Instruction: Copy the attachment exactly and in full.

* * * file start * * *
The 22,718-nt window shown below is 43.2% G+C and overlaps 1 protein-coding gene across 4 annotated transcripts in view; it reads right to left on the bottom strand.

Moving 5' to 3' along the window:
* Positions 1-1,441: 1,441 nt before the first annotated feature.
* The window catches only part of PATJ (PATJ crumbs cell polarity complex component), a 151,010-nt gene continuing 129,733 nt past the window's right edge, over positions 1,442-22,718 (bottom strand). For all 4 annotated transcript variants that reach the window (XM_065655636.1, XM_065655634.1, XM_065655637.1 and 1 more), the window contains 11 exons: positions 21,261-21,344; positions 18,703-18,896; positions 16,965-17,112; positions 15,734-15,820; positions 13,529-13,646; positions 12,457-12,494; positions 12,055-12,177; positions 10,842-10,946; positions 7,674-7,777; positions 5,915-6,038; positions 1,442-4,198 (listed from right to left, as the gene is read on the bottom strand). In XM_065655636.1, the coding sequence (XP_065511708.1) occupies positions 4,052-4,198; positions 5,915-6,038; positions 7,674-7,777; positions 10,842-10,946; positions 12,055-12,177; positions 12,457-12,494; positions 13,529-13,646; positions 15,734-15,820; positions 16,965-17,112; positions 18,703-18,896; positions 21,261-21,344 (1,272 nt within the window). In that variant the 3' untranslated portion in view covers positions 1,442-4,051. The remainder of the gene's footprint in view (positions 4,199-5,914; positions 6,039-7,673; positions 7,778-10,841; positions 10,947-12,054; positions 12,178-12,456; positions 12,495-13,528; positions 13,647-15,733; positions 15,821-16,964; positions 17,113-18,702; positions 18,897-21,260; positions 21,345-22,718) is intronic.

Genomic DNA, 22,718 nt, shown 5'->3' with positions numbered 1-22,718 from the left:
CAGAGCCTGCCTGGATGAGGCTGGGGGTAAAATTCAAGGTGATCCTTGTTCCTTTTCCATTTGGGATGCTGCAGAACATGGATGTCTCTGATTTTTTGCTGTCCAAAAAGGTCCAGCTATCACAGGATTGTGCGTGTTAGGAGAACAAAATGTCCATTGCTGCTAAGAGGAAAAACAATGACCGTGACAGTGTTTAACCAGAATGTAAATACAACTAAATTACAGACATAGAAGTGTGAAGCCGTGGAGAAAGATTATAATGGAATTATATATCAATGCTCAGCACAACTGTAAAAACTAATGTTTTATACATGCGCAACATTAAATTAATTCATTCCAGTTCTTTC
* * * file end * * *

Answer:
The 22,718-nt window shown below is 43.2% G+C and overlaps 1 protein-coding gene across 4 annotated transcripts in view; it reads right to left on the bottom strand.

Moving 5' to 3' along the window:
* Positions 1-1,441: 1,441 nt before the first annotated feature.
* The window catches only part of PATJ (PATJ crumbs cell polarity complex component), a 151,010-nt gene continuing 129,733 nt past the window's right edge, over positions 1,442-22,718 (bottom strand). For all 4 annotated transcript variants that reach the window (XM_065655636.1, XM_065655634.1, XM_065655637.1 and 1 more), the window contains 11 exons: positions 21,261-21,344; positions 18,703-18,896; positions 16,965-17,112; positions 15,734-15,820; positions 13,529-13,646; positions 12,457-12,494; positions 12,055-12,177; positions 10,842-10,946; positions 7,674-7,777; positions 5,915-6,038; positions 1,442-4,198 (listed from right to left, as the gene is read on the bottom strand). In XM_065655636.1, the coding sequence (XP_065511708.1) occupies positions 4,052-4,198; positions 5,915-6,038; positions 7,674-7,777; positions 10,842-10,946; positions 12,055-12,177; positions 12,457-12,494; positions 13,529-13,646; positions 15,734-15,820; positions 16,965-17,112; positions 18,703-18,896; positions 21,261-21,344 (1,272 nt within the window). In that variant the 3' untranslated portion in view covers positions 1,442-4,051. The remainder of the gene's footprint in view (positions 4,199-5,914; positions 6,039-7,673; positions 7,778-10,841; positions 10,947-12,054; positions 12,178-12,456; positions 12,495-13,528; positions 13,647-15,733; positions 15,821-16,964; positions 17,113-18,702; positions 18,897-21,260; positions 21,345-22,718) is intronic.

Genomic DNA, 22,718 nt, shown 5'->3' with positions numbered 1-22,718 from the left:
CAGAGCCTGCCTGGATGAGGCTGGGGGTAAAATTCAAGGTGATCCTTGTTCCTTTTCCATTTGGGATGCTGCAGAACATGGATGTCTCTGATTTTTTGCTGTCCAAAAAGGTCCAGCTATCACAGGATTGTGCGTGTTAGGAGAACAAAATGTCCATTGCTGCTAAGAGGAAAAACAATGACCGTGACAGTGTTTAACCAGAATGTAAATACAACTAAATTACAGACATAGAAGTGTGAAGCCGTGGAGAAAGATTATAATGGAATTATATATCAATGCTCAGCACAACTGTAAAAACTAATGTTTTATACATGCGCAACATTAAATTAATTCATTCCAGTTCTTTC